Legal Question in Wills and Trusts in Virginia

Father's Will not notarized

My father past away last month in Fairfax county where he last lived and past away. In looking over his will, three witnesses signed, but it was not notarized. My sister and I are his only children and he has no spouse. In his will, he left any money and possessions he had split between the two of us. He had no real estate, just IRA investments in which we both were named beneficiaries. What are the consequences of his Will not being notarized?

Asked on 9/18/04, 5:21 pm

2 Answers from Attorneys

Jonathon Moseley Jonathon A. Moseley

Re: Father's Will not notarized

I agree. It is possible that you will need to round up the witnesses and get them to testify in court that your father signed it. The most important part of having an attorney do your will is how the will is executed and implemented. If it is executed properly, the witnesses have self-proving affidavits in which the witnesses are not required to testify in the court. If this was not done correctly (and if nothing is notarized it probably was not done correctly) then the witnesses might need to go into the court and say under oath that they were there and saw your father sign the will. But that's a worst-case scenario. First, just go in and make application to become appointed as executor (personal representative). Don't assume a problem. If the cout has a problem with anything, the court will let you know. (That's not always a good approach, especially in situations were one only gets one chance in court. But with a probate like this, if you do not hire an attorney to do this for you, then this approach is a way to save on legal bills by waiting to see what the problems are.)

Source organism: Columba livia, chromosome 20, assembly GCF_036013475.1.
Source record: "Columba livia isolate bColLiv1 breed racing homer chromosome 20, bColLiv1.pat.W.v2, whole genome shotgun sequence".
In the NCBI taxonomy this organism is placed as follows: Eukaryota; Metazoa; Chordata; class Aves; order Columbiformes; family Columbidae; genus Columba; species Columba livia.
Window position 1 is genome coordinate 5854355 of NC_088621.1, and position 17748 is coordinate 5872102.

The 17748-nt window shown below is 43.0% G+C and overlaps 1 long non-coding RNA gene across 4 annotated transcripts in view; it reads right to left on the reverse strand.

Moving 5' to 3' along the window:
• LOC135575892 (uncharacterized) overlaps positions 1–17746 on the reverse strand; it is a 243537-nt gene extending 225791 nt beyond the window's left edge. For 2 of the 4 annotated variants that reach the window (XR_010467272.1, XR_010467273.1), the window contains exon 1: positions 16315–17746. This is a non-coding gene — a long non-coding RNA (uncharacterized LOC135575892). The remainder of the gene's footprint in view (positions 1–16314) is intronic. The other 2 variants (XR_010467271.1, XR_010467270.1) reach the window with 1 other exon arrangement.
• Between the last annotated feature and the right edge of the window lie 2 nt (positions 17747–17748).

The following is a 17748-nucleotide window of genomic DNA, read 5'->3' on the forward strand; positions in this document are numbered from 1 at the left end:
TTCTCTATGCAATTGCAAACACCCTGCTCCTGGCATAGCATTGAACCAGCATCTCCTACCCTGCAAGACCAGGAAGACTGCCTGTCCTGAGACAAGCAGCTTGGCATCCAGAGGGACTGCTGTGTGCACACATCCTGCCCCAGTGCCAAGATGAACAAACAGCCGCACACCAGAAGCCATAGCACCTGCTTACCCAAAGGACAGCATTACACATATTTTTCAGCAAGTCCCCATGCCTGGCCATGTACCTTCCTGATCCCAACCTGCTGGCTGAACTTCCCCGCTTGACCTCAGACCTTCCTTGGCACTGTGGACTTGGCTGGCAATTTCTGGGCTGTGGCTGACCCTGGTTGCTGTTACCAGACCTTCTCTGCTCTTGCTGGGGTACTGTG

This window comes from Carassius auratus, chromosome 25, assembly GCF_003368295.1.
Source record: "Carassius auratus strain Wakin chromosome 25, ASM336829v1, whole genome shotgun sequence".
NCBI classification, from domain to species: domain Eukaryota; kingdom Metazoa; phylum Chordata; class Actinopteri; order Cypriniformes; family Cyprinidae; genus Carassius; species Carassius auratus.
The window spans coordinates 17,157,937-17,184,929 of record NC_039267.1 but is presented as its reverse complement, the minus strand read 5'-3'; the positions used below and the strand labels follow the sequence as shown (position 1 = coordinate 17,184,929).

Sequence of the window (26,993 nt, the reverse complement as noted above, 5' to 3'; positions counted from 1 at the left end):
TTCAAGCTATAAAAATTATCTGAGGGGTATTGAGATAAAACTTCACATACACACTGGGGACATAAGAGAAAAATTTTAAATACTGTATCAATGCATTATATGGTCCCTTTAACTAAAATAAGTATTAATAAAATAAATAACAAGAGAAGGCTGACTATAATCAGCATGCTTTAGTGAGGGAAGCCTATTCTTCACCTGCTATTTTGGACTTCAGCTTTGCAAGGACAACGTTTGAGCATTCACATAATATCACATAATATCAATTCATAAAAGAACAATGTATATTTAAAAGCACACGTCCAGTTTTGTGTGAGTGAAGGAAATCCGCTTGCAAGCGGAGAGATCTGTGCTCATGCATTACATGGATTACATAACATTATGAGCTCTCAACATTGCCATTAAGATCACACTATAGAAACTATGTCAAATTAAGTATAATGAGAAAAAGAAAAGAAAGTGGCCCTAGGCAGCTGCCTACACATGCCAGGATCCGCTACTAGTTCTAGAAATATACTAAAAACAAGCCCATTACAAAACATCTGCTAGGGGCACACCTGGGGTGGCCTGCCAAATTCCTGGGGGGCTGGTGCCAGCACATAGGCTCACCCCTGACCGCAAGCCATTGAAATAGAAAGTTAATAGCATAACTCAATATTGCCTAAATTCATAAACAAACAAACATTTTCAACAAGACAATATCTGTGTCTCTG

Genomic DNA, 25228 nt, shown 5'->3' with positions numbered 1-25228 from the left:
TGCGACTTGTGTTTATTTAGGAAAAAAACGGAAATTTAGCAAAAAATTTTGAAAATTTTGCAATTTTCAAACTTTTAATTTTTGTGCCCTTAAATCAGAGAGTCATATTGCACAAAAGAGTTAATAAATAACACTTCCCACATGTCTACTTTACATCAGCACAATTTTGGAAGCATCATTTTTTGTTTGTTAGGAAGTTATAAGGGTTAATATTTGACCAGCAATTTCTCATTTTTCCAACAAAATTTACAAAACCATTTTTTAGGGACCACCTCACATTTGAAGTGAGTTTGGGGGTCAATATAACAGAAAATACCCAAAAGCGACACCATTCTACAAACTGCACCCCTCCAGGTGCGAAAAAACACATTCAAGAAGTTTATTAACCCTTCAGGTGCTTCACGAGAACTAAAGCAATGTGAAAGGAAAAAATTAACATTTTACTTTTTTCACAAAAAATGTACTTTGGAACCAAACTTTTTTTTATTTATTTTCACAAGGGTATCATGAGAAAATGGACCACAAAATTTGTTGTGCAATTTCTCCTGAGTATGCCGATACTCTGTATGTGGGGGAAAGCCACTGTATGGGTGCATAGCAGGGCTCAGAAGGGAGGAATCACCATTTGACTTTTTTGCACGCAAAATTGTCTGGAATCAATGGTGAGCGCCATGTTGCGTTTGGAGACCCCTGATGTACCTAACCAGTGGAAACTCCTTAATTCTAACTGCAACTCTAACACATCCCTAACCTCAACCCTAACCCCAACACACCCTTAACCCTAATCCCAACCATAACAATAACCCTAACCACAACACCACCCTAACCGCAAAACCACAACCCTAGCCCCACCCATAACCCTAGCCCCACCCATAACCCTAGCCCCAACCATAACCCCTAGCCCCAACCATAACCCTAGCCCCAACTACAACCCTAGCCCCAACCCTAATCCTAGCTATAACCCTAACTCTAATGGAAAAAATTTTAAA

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Answered on 9/21/04, 12:16 am
Michael Hendrickson Law Office Michael E. Hendrickson

Re: Father's Will not notarized

The consequences of the will not being notarized

will probably be minimal. The important thing is for the one who has been appointed executor(not the administrator who is appointed only when the decedent dies intestate) of the will(and surely there is a provision for that in the will)to go to the probate division of the circuit cout in the jurisiction where the testator became deceased

and make application to be appointed the executor in order to probate the estate.(The foregoing assumes that there is a need to probate this estate and that your deceased father's IRA funds

were not directly payable to you as beneficiary(s) upon his decease.)

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Answered on 9/19/04, 12:03 am

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